Go to the Audio menu and choose Open Aggregate Device Editor.

Create your input device as follows:

  • Click the add button (+) to create a new aggregate device, and rename it to Soundflower 16ch + Built-in Input
  • Click the checkbox for Soundflower 16ch
  • Click the checkbox for Built-in Input.
  • Set Clock to Built-in Input.

Soundflower 16ch needs to be the first device - you can click and drag the items to reorder them if it’s not. Now your input aggregate audio device should look like this:

Create your output device as follows:

  • Click the add button (+) to create a new aggregate device, and rename it to Soundflower 2ch + Built-in Output
  • Click the checkbox for Soundflower 2ch
  • Click the checkbox for Built-in Output
  • Set Clock to Built-in Output

Again, Soundflower needs to be the first device so reorder the devices if it’s not. Your output aggregate audio device should look like this:

Click Done and close Audio MIDI Setup

Skype Configuration

Open Skype, and from the Skype menu choose Preferences, and switch to the Audio tab.

Set Audio output to Soundflower 16ch, and set Audio input to Soundflower 2ch.

Note that as of now, you won’t be able to use Skype other than via Ableton Live. To use Skype normally, just change the audio I/O back to the built-in input and output.

Ableton Live Setup

Before we setup our tracks, lets configure the I/O to use our aggregate devices.

From the Live menu, choose Preferences, and select the Audio tab. Set the Audio Input Device to Soundflower 16ch + Built-in Input and set the Audio Output Device to Soundflower 2ch + Built-in Output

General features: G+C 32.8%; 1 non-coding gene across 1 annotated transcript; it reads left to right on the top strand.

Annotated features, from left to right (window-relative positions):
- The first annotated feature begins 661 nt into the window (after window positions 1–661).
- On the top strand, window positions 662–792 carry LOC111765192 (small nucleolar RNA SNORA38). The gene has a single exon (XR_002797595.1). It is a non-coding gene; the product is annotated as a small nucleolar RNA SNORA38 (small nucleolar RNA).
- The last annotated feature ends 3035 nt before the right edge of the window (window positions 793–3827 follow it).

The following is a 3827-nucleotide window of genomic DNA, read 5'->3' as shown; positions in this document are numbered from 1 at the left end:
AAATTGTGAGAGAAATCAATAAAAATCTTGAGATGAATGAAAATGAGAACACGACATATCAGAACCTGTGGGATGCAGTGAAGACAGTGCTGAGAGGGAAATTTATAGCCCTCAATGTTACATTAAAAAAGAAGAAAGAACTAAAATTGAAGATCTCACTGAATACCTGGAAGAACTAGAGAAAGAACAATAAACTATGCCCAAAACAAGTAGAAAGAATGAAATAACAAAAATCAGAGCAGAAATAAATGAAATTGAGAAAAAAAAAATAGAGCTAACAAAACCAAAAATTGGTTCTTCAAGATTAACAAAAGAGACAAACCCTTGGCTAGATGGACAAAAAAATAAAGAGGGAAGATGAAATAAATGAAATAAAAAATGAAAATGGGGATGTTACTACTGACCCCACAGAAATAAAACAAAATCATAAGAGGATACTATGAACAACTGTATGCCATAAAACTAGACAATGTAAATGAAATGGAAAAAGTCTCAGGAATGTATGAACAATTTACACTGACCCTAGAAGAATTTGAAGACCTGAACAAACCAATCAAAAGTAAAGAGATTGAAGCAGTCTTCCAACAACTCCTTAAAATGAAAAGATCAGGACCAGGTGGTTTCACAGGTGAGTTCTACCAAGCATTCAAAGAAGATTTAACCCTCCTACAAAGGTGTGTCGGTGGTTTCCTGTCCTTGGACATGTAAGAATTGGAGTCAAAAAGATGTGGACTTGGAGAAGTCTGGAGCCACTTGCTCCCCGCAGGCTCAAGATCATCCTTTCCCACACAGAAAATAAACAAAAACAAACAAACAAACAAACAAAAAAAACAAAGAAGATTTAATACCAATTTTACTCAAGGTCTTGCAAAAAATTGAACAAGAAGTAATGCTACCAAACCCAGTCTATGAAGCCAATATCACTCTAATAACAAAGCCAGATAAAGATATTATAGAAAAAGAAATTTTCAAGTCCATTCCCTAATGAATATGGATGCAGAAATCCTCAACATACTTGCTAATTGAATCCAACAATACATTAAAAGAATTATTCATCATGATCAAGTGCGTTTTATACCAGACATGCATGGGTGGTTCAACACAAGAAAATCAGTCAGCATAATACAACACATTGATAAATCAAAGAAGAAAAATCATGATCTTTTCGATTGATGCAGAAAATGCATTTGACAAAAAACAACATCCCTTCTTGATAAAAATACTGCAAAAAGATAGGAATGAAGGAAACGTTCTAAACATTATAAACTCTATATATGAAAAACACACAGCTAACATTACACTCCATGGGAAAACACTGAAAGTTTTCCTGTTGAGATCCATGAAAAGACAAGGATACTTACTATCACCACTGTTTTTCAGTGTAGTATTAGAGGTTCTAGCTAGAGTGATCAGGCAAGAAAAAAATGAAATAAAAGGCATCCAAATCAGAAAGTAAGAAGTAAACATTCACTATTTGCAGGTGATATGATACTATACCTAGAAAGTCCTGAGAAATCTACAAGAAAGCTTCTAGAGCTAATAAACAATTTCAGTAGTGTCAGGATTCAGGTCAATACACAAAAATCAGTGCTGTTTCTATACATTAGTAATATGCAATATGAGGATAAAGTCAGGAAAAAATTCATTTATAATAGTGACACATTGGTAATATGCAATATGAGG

Click Input Config, and make sure channels 1 and 2 and 17 and 18 are selected. Remember channels 17 and 18 from the aggregate device are really channels 1 and 2 from the built-in input.

Click OK on Input Config. Click Output Config, and make sure all the channels are available. Remember channels 3 and 4 on the aggregate device are really channels 1 and 2 on the built-in output device

Click OK on Output Config and close the Preferences window.

Now lets setup the tracks. We need three tracks:

  • Skype
  • Mic
  • Clips

Actually there could be many clip tracks, but they would all be configured in exactly the same way.

We also need two sends for submixes:

  • To Skype
  • To Mic

Let’s review this config in detail, starting with the submix sends:

  • The To Skype submix routes all audio received directly to Ext Out 1/2 on the aggregate device, which is really Soundflower 2ch. Soundflower 2ch is the device we configured Skype to listen on.
  • The To Monitor submix routes all audio received directly to Ext Out 3/4 on the aggregate device, which is really channels 1/2 on the built-in output. So whatever we send to this bus will be audible via the headphones.
  • Now all we need to do is route the audio from our tracks to the correct sends. The Skype track’s audio goes only to the To Monitor bus (bus B). We don’t want to put it on bus A because then the Skype caller would get their own audio piped back to them.
  • The Mic track’s audio goes only to the To Skype bus (bus A). You can also route it to the To Monitor bus if you want to monitor your own voice as well.
  • Finally the Clips sends to both the Skype caller and the monitor headphones so that both participants can hear the clips.
  • The Skype track receives it’s input from Ext in 1/2, which is really channels 1/2 on the Soundflower 16ch bus. It sends it’s audio to Master, and also sends 100% to send bus B which is the To Monitor bus.

The master track always receives both inputs and the clips, so during recording we set the level to 0 so that the only audio output comes from the submix sends. To record also don’t forget to arm the Skype and Mic input tracks for recording. You’ll only be able to hear these tracks through the monitor when they’re armed, or when the Monitor option is set to In.

To play back the recording, turn off both the send submix tracks (by clicking the A and B buttons) and bring the master level back up.